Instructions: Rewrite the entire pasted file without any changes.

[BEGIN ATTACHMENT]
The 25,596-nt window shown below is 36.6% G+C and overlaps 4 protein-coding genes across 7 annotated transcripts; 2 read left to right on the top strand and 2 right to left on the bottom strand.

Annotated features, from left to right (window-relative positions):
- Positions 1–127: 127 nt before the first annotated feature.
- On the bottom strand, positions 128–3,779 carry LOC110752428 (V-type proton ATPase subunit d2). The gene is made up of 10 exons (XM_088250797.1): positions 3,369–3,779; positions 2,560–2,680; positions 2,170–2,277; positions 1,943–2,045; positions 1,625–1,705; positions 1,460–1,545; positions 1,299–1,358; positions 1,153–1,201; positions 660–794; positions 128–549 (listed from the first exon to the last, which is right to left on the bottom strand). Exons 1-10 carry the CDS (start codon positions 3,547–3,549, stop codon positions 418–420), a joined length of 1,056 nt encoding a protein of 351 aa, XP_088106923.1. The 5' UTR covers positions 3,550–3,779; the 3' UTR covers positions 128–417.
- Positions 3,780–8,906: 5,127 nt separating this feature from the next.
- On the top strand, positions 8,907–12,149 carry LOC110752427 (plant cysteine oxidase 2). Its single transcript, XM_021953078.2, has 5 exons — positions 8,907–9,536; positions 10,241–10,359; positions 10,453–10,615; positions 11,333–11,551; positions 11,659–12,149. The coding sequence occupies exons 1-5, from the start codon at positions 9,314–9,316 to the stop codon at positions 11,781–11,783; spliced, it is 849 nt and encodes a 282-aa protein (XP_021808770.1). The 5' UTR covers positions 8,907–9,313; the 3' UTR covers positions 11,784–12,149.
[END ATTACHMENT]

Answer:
The 25,596-nt window shown below is 36.6% G+C and overlaps 4 protein-coding genes across 7 annotated transcripts; 2 read left to right on the top strand and 2 right to left on the bottom strand.

Annotated features, from left to right (window-relative positions):
- Positions 1–127: 127 nt before the first annotated feature.
- On the bottom strand, positions 128–3,779 carry LOC110752428 (V-type proton ATPase subunit d2). The gene is made up of 10 exons (XM_088250797.1): positions 3,369–3,779; positions 2,560–2,680; positions 2,170–2,277; positions 1,943–2,045; positions 1,625–1,705; positions 1,460–1,545; positions 1,299–1,358; positions 1,153–1,201; positions 660–794; positions 128–549 (listed from the first exon to the last, which is right to left on the bottom strand). Exons 1-10 carry the CDS (start codon positions 3,547–3,549, stop codon positions 418–420), a joined length of 1,056 nt encoding a protein of 351 aa, XP_088106923.1. The 5' UTR covers positions 3,550–3,779; the 3' UTR covers positions 128–417.
- Positions 3,780–8,906: 5,127 nt separating this feature from the next.
- On the top strand, positions 8,907–12,149 carry LOC110752427 (plant cysteine oxidase 2). Its single transcript, XM_021953078.2, has 5 exons — positions 8,907–9,536; positions 10,241–10,359; positions 10,453–10,615; positions 11,333–11,551; positions 11,659–12,149. The coding sequence occupies exons 1-5, from the start codon at positions 9,314–9,316 to the stop codon at positions 11,781–11,783; spliced, it is 849 nt and encodes a 282-aa protein (XP_021808770.1). The 5' UTR covers positions 8,907–9,313; the 3' UTR covers positions 11,784–12,149.